British pianist and composer Michael Garrick died on 11 November 2011, after being admitted to hospital with heart problems last week. Garrick was born in Enfield on 30 May 1933, and formed his first quartet whilst studying at UCL. He was awarded an MBE in 2010. Below, Jonny Trunk writes a short tribute to Garrick.
Michael Garrick "For Sketches Of Israel"
Michael Garrick "For Moonscape"
The first time I encountered a Michael Garrick album was way back in about 1993. It was in one of London’s great lost record shops, Caruso And Company. I’d walked in on one of my usual lunchtime visits and seen this funny looking LP with a treated photograph of a mountain on the front, some peculiar typography and some arty facial hair on the back. It didn’t look quite like jazz, it didn’t look classical, and it was on Argo, a label famed for its folk and train recordings. I bought it for £2, and when I played it at home things started to change. I’d never heard such interesting piano, such non-jazz, such non-classical. It fell right between several musical stools and I really wanted to know more.
Very few people could tell me anything. There were no other Garrick albums anywhere. A quest for several years brought me other great Michael Garrick albums and an eventual meeting with him at the old Vortex club in Stoke Newington Church Street.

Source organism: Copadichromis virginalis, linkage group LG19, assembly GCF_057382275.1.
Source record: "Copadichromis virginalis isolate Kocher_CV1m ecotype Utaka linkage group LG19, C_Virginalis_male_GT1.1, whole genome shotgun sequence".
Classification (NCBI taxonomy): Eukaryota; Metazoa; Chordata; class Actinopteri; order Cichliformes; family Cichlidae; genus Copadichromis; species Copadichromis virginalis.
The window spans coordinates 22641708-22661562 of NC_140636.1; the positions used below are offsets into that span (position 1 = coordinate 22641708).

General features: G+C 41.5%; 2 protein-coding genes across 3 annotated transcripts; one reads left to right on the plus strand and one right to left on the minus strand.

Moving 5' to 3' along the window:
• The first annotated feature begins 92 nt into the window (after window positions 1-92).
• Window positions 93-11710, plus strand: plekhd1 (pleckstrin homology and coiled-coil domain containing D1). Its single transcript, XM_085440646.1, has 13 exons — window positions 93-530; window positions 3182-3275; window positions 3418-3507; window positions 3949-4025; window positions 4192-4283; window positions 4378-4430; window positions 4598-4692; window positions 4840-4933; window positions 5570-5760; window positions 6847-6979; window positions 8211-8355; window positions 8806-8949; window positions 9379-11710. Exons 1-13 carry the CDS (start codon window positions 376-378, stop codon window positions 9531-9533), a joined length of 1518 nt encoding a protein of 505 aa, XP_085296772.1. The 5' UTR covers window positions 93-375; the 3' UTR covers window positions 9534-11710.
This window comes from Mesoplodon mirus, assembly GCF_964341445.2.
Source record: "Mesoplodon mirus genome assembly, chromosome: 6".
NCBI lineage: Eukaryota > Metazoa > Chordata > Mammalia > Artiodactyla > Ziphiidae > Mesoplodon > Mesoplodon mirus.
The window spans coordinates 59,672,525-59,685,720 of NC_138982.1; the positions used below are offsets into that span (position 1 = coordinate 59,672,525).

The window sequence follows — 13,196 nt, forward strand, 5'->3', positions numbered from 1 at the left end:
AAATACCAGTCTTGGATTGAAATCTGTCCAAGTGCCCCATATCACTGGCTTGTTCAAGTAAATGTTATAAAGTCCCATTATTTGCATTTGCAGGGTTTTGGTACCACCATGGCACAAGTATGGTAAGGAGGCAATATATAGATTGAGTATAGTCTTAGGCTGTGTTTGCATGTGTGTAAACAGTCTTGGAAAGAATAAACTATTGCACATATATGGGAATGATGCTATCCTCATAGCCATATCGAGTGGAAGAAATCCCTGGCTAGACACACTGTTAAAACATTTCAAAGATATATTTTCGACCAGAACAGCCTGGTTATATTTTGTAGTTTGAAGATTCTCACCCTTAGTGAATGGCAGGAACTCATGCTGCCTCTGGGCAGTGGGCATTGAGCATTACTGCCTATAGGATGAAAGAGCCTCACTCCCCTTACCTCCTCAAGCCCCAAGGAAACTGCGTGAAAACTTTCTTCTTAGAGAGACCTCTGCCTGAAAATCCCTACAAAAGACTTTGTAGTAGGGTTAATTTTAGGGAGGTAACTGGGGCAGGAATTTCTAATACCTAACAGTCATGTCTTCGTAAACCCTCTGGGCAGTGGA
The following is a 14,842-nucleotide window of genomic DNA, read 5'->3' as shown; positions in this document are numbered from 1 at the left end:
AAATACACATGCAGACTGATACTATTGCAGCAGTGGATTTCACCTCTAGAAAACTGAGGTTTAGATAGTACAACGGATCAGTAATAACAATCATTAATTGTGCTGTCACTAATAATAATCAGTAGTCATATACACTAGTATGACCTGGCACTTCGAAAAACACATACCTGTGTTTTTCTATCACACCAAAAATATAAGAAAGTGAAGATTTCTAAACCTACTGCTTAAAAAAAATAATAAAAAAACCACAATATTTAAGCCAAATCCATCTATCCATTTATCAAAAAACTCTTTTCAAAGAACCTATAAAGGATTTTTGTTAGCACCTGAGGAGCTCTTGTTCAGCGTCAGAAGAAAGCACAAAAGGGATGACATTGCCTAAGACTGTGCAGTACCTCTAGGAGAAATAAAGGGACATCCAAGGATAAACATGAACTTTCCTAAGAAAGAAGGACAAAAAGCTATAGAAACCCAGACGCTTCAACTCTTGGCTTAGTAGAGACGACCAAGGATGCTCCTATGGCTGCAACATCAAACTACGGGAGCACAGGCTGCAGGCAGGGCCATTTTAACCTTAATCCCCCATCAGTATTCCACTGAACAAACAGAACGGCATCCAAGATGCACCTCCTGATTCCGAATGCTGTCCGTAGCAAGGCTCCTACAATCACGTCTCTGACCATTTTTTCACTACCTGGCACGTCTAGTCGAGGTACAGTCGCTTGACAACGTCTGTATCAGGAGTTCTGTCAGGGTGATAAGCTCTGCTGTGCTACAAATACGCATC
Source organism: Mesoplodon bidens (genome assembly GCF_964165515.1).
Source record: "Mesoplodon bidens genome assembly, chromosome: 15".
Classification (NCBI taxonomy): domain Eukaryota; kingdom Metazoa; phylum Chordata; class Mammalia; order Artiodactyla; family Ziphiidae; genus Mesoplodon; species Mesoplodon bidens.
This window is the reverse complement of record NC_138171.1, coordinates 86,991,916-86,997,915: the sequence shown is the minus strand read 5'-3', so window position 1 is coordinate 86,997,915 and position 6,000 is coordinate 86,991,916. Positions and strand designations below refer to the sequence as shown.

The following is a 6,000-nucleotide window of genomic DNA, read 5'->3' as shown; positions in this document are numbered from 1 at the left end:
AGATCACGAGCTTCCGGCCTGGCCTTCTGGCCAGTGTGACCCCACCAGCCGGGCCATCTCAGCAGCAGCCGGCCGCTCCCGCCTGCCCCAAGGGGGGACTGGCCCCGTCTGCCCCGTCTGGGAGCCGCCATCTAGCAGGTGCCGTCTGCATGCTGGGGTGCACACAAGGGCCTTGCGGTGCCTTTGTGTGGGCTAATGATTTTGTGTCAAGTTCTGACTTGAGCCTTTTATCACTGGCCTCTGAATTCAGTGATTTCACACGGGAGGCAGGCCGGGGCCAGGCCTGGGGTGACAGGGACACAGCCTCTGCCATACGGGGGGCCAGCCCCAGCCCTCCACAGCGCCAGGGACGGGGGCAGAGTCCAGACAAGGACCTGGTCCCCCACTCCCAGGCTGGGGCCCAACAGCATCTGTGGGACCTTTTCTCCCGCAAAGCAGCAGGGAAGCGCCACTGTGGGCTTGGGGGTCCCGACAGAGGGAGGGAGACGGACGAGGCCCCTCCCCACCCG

This was the late 1990s, a time when 1960s British modern jazz had still not really been appreciated (or reissued), and Garrick was a touch on the prickly side at our first encounter. In classic jazz style he was counting the pennies and I felt he was still waiting for that big jazz moment to happen. Fame and notoriety had alluded him and all his fellow jazzmen – Rendell, Carr, Harriott, De Silva, Keane – but the sound of jazz coming from his Big Band and endless trio, quartet and whatever-tet he’d started next kept him busy, on the road, and very much alive.
He’d started out in the late 1950s and been involved in the classic South Bank jazz adventures put on by Pete Burman. A fine and inventive pianist and arranger, he’d always been keen to mix the idea of traditional compositions with modern musical thoughts. He saw the future early and through early albums such as Moonscape, explored the new modern sound. Recordings with poetry, choirs and ethnic ideas followed, culminating in a set of rare and very sought after albums across the whole of the 1960s. As the great British jazz experiment closed in the early 1970s and the money for new albums dried up, Garrick carried on, with his inquisitive and educated mind always wanting to push his jazz in a new direction. He started his own label (Jazz Academy), started his own jazz school, and toured tirelessly.
Since the issue of Moonscape, I was lucky enough to get to know him better. He was witty, peculiar, sharp and full of fine jazz stories. I am very sad to see him gone, but I’d like to think he’ll be playing again with his musical hero, Joe Harriott, in the big jazz club in the sky.
And of course Michael Garrick made records, and these will outlast all of us. And I think his knowledge that both his early and later modern jazz recordings have been discovered by new generations of listeners will have made him feel happy and appreciated in his last few years with us.
- Jonny Trunk